Taking back control of the education research landscape
Improving access to education research requires an informed approach to navigating the OA landscape. Put simply, it comes down to the purpose of education research to affect and improve educational practice and policy. Journals are not the only vehicle for sharing research. Institutional and subject-specific repositories are valuable in terms of discoverability and expanding the use of research to a wider and diverse community. Repositories are central locations for institutional content and “have a critical role in archiving, preserving and sharing the diverse content produced by universities so it can be used by others and have the greatest impact on our society”.
Disciplinary repositories offer a bespoke OA alternative, and contribute to the visibility of discipline-specific research. We have recently been involved with a project that highlights actions that improve access to tertiary education research. The Universities Australia Learning and Teaching Repository (LTR) collates higher education learning and teaching research. Initially LTR archived the learning and teaching project reports and outputs funded by the Australian Government from 1994-2018. Repository content is openly licensed and in 2021 LTR undertook a pilot activity to index selected articles from the education-focused, OA Student Success journal. This pilot activity provides two obvious benefits in terms of educational research:
- LTR, as a resource, is sustained by contemporary scholarly research filling the void left by the removal of consistent education research funding in Australia
- As an OA tool, educational research is curated and amplified to an educational community that extends further than our institutions.
What can researchers do?
As education researchers, there is a lot we can do to make the OA model work for us.
Publish and review in OA journals
When thinking about where to donate your time as a reviewer or author, consider open access options. Read your publishing contract. If you transfer your copyright to a publisher can your own institution re-use your published content in its teaching? Most OA journals apply Creative Commons licenses which articulate rights to reuse, which means immediate and free access to your work.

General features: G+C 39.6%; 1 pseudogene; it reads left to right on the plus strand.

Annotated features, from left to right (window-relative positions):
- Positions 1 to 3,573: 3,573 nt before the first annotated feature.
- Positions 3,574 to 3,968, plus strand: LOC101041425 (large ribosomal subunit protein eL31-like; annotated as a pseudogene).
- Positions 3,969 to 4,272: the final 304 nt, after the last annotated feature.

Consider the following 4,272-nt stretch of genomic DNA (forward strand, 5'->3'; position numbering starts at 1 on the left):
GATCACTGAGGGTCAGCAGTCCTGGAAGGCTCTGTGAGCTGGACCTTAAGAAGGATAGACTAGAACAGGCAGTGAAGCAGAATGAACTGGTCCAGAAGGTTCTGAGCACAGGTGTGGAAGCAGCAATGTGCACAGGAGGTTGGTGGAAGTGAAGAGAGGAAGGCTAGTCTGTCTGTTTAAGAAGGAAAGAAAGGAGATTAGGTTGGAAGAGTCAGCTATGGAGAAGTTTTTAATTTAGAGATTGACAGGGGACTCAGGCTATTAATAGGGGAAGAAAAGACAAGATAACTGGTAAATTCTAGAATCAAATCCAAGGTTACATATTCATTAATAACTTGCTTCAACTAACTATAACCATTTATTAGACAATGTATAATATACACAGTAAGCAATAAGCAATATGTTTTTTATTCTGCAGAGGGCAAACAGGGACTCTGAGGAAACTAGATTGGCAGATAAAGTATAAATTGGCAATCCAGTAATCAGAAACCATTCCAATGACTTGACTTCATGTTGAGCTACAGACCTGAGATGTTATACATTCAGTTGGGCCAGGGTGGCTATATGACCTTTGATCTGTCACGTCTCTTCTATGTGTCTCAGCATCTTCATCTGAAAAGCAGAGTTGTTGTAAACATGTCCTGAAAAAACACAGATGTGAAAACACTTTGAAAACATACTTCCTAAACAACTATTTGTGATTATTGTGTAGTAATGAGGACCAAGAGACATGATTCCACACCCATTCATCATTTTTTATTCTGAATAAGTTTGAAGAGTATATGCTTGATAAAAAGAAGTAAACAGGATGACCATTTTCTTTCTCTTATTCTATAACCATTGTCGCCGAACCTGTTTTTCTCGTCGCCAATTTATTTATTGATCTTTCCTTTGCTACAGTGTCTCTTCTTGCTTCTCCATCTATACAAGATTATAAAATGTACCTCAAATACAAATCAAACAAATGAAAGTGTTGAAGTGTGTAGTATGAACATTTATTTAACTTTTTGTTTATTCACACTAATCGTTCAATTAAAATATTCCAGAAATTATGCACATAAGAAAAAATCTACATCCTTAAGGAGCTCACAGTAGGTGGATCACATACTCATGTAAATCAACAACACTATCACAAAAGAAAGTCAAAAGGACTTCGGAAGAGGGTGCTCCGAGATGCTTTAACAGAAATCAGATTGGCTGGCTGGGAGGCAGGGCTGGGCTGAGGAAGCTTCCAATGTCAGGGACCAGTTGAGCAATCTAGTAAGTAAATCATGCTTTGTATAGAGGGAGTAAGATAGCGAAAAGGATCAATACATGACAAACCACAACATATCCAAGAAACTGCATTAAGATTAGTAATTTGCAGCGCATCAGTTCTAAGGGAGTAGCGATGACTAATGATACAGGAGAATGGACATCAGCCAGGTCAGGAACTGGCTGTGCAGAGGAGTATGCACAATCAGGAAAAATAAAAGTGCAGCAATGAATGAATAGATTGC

Deposit in relevant institutional and education repositories
Give your institution’s repository plenty of love. Depositing your research in an institutional repository automatically improves discoverability and impact and that’s a fact. Most recently, the Curtin Open Knowledge Initiative examined citation activity in the OA landscape and noted “Open access through disciplinary or institutional repositories showed a stronger effect than open access via publisher platforms”.
Advocate for Open AccessThere is value in an active (and collective) academic voice when it comes to advocating for OA to educational research. First and foremost, academic libraries and the information professionals working in this space are well-placed to help researchers navigate the changing publishing landscape. Secondly, keep abreast of international and national OA organisations and their activities. Open Access Australasia is a ‘go-to’ central source for current information and resources. Get your institution on board if they are not already members. Finally, if you are an editorial member or a reviewer for a paywalled educational research publication, start a conversation around the value of OA in your own community – what have you got to lose?
Tracy Creagh is Journal Manager, Academic Journals in the Office for Scholarly Communication at Queensland University of Technology (QUT). She manages three of QUT’s five open access, peer reviewed scholarly journals and leads the institutions’ Open Access (OA) Journals Community of Practice dedicated to sharing and contributing to best practice in open scholarship. She is also Managing Editor of the Student Success journal. Tracy is on Twitter @creaght
Pru Mitchell is Manager, Information Services at the Australian Council for Educational Research and adjunct lecturer, School of Information and Communication Studies at Charles Sturt University. She is a long-term advocate for open education resources and her research interests include metadata standards for digital collections that enhance the discoverability of open access content. Pru is on Twitter @pru